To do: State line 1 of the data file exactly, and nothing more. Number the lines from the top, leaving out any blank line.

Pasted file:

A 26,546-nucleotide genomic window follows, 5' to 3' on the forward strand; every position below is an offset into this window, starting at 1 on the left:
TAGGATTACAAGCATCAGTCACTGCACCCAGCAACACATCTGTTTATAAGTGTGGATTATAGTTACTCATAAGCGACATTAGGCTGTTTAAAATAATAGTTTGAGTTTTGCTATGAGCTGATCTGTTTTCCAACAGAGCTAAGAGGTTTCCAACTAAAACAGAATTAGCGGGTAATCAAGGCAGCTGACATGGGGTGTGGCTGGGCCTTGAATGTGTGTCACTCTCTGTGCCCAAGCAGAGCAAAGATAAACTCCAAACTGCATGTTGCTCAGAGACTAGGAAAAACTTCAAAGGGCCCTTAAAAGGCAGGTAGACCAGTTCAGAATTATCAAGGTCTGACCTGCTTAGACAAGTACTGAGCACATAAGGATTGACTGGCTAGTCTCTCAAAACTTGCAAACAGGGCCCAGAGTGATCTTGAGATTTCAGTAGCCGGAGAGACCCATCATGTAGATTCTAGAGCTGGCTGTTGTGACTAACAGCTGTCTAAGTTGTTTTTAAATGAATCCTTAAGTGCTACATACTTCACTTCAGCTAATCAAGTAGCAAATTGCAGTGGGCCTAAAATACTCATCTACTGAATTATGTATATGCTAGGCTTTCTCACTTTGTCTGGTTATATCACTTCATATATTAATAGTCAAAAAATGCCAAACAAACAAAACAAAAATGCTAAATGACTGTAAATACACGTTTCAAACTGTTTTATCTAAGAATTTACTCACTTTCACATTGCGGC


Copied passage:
A 26,546-nucleotide genomic window follows, 5' to 3' on the forward strand; every position below is an offset into this window, starting at 1 on the left: